Sanjeev Sabhlok joined the IAS in 1982 but resigned after 18 years upon concluding that India's corrupt socialist governance system cannot be reformed from within. He concluded that the IAS itself is a major cause of India’s misery. Since then he has attempted to build a liberal party for India even as he earns his living as an economist in the Treasury in the Victorian government in Australia. In 2013 he was instrumental in forming Swarna Bharat Party (SBP) which takes inspiration from Rajaji’s Swatantra Party and stands for comprehensive political, social and economic liberty. Sanjeev holds the pen on SBP’s manifesto and believes the document now contains all the essential reforms to transform India into a First World nation. He is author of Breaking Free of Nehru (2008, Anthem Press), and manuscripts such as The Discovery of Freedom and Seeing the Invisible (economics for children). He sometimes writes about SBP and its policies in the Times of India editorial page and in other outlets.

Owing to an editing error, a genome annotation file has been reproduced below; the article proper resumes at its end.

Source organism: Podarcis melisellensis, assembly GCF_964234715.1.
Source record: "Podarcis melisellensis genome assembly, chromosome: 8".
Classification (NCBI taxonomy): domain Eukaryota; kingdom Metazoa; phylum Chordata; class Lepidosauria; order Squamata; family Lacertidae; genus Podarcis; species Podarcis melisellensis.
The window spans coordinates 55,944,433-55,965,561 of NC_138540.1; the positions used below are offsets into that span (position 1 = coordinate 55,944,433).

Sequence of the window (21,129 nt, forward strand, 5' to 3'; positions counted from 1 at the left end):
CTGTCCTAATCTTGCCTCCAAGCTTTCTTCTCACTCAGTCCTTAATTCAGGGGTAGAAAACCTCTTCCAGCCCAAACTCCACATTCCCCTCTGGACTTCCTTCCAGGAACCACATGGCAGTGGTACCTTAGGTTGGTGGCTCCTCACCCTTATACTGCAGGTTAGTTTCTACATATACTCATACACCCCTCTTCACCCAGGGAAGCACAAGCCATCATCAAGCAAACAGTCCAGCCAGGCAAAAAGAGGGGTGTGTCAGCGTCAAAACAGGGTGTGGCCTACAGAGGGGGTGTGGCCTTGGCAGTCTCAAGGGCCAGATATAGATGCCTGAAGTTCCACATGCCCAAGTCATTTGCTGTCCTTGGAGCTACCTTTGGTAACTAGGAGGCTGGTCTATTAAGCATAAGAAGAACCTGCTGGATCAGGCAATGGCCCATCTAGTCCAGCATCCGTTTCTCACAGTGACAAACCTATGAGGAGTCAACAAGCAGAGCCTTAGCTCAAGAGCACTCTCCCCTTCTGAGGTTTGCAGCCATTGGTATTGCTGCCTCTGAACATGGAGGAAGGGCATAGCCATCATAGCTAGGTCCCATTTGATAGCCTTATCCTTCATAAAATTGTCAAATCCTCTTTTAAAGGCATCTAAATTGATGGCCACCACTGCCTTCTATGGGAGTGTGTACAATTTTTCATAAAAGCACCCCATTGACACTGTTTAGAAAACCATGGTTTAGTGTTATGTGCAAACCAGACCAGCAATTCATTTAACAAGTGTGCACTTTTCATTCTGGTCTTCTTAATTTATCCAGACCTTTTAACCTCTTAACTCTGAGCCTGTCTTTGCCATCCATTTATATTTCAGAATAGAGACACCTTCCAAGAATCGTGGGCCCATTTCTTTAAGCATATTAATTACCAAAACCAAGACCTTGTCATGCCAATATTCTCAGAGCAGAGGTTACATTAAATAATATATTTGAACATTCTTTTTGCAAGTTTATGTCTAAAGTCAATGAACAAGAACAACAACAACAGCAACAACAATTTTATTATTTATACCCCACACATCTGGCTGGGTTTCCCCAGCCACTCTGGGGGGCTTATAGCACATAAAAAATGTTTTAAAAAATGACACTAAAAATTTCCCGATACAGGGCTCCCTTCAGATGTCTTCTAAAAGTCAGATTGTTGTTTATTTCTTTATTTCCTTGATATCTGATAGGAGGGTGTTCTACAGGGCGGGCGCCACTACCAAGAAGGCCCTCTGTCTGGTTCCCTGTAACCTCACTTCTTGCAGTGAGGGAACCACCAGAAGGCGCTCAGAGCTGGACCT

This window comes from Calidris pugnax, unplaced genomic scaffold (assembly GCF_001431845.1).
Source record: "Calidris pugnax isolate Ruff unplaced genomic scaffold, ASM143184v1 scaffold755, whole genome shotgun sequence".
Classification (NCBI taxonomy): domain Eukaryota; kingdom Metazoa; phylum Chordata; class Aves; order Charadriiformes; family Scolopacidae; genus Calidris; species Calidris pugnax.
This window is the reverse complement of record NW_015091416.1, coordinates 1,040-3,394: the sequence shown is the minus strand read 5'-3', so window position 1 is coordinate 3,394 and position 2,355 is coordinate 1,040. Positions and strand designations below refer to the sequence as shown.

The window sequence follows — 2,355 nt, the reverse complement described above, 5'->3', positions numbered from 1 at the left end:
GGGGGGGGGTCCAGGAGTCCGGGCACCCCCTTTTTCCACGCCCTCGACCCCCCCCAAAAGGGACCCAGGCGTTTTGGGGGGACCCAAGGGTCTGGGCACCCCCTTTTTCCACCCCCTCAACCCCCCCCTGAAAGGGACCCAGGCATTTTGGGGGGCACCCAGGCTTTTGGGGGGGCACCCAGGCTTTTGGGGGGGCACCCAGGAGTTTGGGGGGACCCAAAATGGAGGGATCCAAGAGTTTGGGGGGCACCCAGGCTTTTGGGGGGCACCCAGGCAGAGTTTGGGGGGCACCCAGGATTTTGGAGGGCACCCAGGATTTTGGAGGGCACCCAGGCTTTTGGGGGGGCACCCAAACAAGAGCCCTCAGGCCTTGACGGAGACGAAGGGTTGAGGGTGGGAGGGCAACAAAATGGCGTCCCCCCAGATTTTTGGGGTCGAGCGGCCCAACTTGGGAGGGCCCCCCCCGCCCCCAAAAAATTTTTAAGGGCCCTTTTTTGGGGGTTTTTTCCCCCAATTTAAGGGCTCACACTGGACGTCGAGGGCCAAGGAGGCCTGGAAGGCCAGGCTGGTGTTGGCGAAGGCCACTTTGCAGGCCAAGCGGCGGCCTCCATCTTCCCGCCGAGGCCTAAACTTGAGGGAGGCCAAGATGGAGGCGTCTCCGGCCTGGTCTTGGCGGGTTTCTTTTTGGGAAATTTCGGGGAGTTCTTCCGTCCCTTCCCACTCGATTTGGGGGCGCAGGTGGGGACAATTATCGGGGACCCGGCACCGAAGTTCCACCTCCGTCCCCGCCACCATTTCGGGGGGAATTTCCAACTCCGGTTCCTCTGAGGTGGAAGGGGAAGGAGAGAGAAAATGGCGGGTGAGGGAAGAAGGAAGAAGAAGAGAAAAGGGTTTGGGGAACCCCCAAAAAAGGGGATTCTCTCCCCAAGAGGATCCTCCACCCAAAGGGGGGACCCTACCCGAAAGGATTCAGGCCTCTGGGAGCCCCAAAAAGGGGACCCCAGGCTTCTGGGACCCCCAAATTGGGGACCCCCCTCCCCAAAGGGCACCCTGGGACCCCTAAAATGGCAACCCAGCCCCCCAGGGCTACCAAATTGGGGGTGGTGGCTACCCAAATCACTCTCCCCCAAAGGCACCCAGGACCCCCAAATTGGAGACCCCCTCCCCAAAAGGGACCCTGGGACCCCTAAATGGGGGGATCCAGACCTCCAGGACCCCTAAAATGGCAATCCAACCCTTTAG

June 1, 2019,
I’m simplifying things quite a bit when I say that our elected politicians are puppets of the bureaucracy, but as I will show presently, this is a fair comment given our institutional arrangements. Our bureaucracy – taken as a whole – is not only more powerful than any elected chief minister, it is more powerful than the Prime Minister.
This situation is a complete violation of the principles of liberal political theory. In a democracy, the executive should be checked and balanced by the judiciary and parliament. The idea that the unelected machine of government (the bureaucracy) will itself check the executive by exercising independent power was never intended by any theorist of political science.